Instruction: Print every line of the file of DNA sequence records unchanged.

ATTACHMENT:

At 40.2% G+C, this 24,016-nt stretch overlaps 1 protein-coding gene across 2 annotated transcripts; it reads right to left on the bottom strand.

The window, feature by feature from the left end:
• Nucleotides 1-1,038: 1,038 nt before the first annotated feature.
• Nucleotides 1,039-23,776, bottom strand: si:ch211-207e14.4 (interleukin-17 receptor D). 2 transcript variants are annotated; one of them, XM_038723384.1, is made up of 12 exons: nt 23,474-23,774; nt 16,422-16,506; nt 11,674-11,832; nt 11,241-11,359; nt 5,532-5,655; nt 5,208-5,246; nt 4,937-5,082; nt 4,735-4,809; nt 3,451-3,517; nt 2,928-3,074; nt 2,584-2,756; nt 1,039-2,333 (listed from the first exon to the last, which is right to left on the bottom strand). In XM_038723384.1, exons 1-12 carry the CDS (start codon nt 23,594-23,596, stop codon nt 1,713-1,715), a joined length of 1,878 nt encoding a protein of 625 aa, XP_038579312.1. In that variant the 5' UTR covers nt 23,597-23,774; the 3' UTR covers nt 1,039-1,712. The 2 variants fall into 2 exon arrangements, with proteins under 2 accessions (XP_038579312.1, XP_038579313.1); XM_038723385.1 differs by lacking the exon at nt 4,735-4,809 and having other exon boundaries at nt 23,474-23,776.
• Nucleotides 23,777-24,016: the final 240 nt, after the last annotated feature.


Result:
At 40.2% G+C, this 24,016-nt stretch overlaps 1 protein-coding gene across 2 annotated transcripts; it reads right to left on the bottom strand.

The window, feature by feature from the left end:
• Nucleotides 1-1,038: 1,038 nt before the first annotated feature.
• Nucleotides 1,039-23,776, bottom strand: si:ch211-207e14.4 (interleukin-17 receptor D). 2 transcript variants are annotated; one of them, XM_038723384.1, is made up of 12 exons: nt 23,474-23,774; nt 16,422-16,506; nt 11,674-11,832; nt 11,241-11,359; nt 5,532-5,655; nt 5,208-5,246; nt 4,937-5,082; nt 4,735-4,809; nt 3,451-3,517; nt 2,928-3,074; nt 2,584-2,756; nt 1,039-2,333 (listed from the first exon to the last, which is right to left on the bottom strand). In XM_038723384.1, exons 1-12 carry the CDS (start codon nt 23,594-23,596, stop codon nt 1,713-1,715), a joined length of 1,878 nt encoding a protein of 625 aa, XP_038579312.1. In that variant the 5' UTR covers nt 23,597-23,774; the 3' UTR covers nt 1,039-1,712. The 2 variants fall into 2 exon arrangements, with proteins under 2 accessions (XP_038579312.1, XP_038579313.1); XM_038723385.1 differs by lacking the exon at nt 4,735-4,809 and having other exon boundaries at nt 23,474-23,776.
• Nucleotides 23,777-24,016: the final 240 nt, after the last annotated feature.